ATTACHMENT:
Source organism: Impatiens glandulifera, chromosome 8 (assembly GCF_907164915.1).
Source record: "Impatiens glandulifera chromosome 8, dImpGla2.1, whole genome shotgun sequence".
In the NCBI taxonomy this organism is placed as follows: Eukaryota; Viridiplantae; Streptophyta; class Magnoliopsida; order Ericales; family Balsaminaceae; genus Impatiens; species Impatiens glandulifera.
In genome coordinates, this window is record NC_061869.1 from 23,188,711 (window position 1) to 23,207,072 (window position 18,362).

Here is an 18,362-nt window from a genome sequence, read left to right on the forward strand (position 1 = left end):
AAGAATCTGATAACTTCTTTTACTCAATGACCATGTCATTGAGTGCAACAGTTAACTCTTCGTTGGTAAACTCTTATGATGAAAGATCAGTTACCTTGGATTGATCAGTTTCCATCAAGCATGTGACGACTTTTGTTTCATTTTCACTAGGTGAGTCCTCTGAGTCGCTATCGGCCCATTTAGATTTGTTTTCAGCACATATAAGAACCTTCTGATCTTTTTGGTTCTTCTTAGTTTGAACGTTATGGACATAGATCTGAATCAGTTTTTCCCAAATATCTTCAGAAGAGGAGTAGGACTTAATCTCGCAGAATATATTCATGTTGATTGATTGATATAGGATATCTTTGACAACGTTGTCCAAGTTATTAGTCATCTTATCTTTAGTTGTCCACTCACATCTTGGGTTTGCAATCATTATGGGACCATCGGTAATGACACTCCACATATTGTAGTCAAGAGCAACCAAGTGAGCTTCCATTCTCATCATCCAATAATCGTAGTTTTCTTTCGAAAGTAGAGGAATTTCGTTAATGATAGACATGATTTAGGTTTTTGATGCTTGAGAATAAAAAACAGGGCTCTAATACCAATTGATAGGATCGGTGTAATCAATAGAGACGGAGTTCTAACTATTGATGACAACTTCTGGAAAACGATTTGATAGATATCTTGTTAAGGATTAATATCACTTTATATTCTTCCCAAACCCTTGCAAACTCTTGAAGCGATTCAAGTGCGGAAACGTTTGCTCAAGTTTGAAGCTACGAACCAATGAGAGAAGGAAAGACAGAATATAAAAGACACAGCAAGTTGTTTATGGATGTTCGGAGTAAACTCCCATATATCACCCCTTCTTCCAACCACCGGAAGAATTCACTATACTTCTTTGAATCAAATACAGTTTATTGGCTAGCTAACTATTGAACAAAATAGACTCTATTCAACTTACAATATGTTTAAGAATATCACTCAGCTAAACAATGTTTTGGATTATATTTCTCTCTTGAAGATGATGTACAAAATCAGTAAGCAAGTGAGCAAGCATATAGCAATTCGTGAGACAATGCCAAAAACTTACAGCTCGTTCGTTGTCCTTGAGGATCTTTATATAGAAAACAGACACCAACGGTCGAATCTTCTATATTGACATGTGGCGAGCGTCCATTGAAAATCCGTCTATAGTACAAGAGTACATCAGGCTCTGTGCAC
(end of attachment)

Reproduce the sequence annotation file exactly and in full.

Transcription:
Source organism: Impatiens glandulifera, chromosome 8 (assembly GCF_907164915.1).
Source record: "Impatiens glandulifera chromosome 8, dImpGla2.1, whole genome shotgun sequence".
In the NCBI taxonomy this organism is placed as follows: Eukaryota; Viridiplantae; Streptophyta; class Magnoliopsida; order Ericales; family Balsaminaceae; genus Impatiens; species Impatiens glandulifera.
In genome coordinates, this window is record NC_061869.1 from 23,188,711 (window position 1) to 23,207,072 (window position 18,362).

Here is an 18,362-nt window from a genome sequence, read left to right on the forward strand (position 1 = left end):
AAGAATCTGATAACTTCTTTTACTCAATGACCATGTCATTGAGTGCAACAGTTAACTCTTCGTTGGTAAACTCTTATGATGAAAGATCAGTTACCTTGGATTGATCAGTTTCCATCAAGCATGTGACGACTTTTGTTTCATTTTCACTAGGTGAGTCCTCTGAGTCGCTATCGGCCCATTTAGATTTGTTTTCAGCACATATAAGAACCTTCTGATCTTTTTGGTTCTTCTTAGTTTGAACGTTATGGACATAGATCTGAATCAGTTTTTCCCAAATATCTTCAGAAGAGGAGTAGGACTTAATCTCGCAGAATATATTCATGTTGATTGATTGATATAGGATATCTTTGACAACGTTGTCCAAGTTATTAGTCATCTTATCTTTAGTTGTCCACTCACATCTTGGGTTTGCAATCATTATGGGACCATCGGTAATGACACTCCACATATTGTAGTCAAGAGCAACCAAGTGAGCTTCCATTCTCATCATCCAATAATCGTAGTTTTCTTTCGAAAGTAGAGGAATTTCGTTAATGATAGACATGATTTAGGTTTTTGATGCTTGAGAATAAAAAACAGGGCTCTAATACCAATTGATAGGATCGGTGTAATCAATAGAGACGGAGTTCTAACTATTGATGACAACTTCTGGAAAACGATTTGATAGATATCTTGTTAAGGATTAATATCACTTTATATTCTTCCCAAACCCTTGCAAACTCTTGAAGCGATTCAAGTGCGGAAACGTTTGCTCAAGTTTGAAGCTACGAACCAATGAGAGAAGGAAAGACAGAATATAAAAGACACAGCAAGTTGTTTATGGATGTTCGGAGTAAACTCCCATATATCACCCCTTCTTCCAACCACCGGAAGAATTCACTATACTTCTTTGAATCAAATACAGTTTATTGGCTAGCTAACTATTGAACAAAATAGACTCTATTCAACTTACAATATGTTTAAGAATATCACTCAGCTAAACAATGTTTTGGATTATATTTCTCTCTTGAAGATGATGTACAAAATCAGTAAGCAAGTGAGCAAGCATATAGCAATTCGTGAGACAATGCCAAAAACTTACAGCTCGTTCGTTGTCCTTGAGGATCTTTATATAGAAAACAGACACCAACGGTCGAATCTTCTATATTGACATGTGGCGAGCGTCCATTGAAAATCCGTCTATAGTACAAGAGTACATCAGGCTCTGTGCAC